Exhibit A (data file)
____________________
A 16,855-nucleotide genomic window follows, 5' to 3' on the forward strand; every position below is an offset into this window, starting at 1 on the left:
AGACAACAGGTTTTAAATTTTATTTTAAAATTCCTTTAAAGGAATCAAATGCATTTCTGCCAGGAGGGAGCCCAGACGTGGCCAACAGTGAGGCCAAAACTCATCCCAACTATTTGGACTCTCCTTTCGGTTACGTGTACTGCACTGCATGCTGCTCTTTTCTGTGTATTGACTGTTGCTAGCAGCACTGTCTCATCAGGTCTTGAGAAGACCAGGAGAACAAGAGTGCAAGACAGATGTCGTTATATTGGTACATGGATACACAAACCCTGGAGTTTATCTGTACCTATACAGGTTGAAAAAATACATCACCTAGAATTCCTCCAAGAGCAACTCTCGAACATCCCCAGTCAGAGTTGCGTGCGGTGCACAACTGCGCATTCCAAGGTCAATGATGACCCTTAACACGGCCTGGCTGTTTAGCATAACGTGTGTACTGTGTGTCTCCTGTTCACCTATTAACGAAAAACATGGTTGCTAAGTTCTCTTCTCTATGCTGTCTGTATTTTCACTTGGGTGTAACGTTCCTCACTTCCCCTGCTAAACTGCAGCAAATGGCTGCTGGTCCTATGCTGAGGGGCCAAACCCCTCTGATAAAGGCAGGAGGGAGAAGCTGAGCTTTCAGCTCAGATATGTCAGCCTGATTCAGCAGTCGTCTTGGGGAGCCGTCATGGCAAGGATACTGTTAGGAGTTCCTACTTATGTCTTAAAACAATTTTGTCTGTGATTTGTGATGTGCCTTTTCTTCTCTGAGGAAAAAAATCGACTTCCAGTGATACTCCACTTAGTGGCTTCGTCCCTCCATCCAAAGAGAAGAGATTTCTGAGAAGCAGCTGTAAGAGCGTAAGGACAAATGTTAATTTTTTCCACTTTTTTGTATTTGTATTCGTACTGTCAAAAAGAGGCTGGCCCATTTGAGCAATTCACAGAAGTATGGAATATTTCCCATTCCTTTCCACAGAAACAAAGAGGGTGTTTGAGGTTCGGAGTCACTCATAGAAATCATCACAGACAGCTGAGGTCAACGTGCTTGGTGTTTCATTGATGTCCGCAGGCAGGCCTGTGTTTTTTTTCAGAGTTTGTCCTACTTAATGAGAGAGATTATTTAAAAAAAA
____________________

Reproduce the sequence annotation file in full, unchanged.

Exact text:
A 16,855-nucleotide genomic window follows, 5' to 3' on the forward strand; every position below is an offset into this window, starting at 1 on the left:
AGACAACAGGTTTTAAATTTTATTTTAAAATTCCTTTAAAGGAATCAAATGCATTTCTGCCAGGAGGGAGCCCAGACGTGGCCAACAGTGAGGCCAAAACTCATCCCAACTATTTGGACTCTCCTTTCGGTTACGTGTACTGCACTGCATGCTGCTCTTTTCTGTGTATTGACTGTTGCTAGCAGCACTGTCTCATCAGGTCTTGAGAAGACCAGGAGAACAAGAGTGCAAGACAGATGTCGTTATATTGGTACATGGATACACAAACCCTGGAGTTTATCTGTACCTATACAGGTTGAAAAAATACATCACCTAGAATTCCTCCAAGAGCAACTCTCGAACATCCCCAGTCAGAGTTGCGTGCGGTGCACAACTGCGCATTCCAAGGTCAATGATGACCCTTAACACGGCCTGGCTGTTTAGCATAACGTGTGTACTGTGTGTCTCCTGTTCACCTATTAACGAAAAACATGGTTGCTAAGTTCTCTTCTCTATGCTGTCTGTATTTTCACTTGGGTGTAACGTTCCTCACTTCCCCTGCTAAACTGCAGCAAATGGCTGCTGGTCCTATGCTGAGGGGCCAAACCCCTCTGATAAAGGCAGGAGGGAGAAGCTGAGCTTTCAGCTCAGATATGTCAGCCTGATTCAGCAGTCGTCTTGGGGAGCCGTCATGGCAAGGATACTGTTAGGAGTTCCTACTTATGTCTTAAAACAATTTTGTCTGTGATTTGTGATGTGCCTTTTCTTCTCTGAGGAAAAAAATCGACTTCCAGTGATACTCCACTTAGTGGCTTCGTCCCTCCATCCAAAGAGAAGAGATTTCTGAGAAGCAGCTGTAAGAGCGTAAGGACAAATGTTAATTTTTTCCACTTTTTTGTATTTGTATTCGTACTGTCAAAAAGAGGCTGGCCCATTTGAGCAATTCACAGAAGTATGGAATATTTCCCATTCCTTTCCACAGAAACAAAGAGGGTGTTTGAGGTTCGGAGTCACTCATAGAAATCATCACAGACAGCTGAGGTCAACGTGCTTGGTGTTTCATTGATGTCCGCAGGCAGGCCTGTGTTTTTTTTCAGAGTTTGTCCTACTTAATGAGAGAGATTATTTAAAAAAAA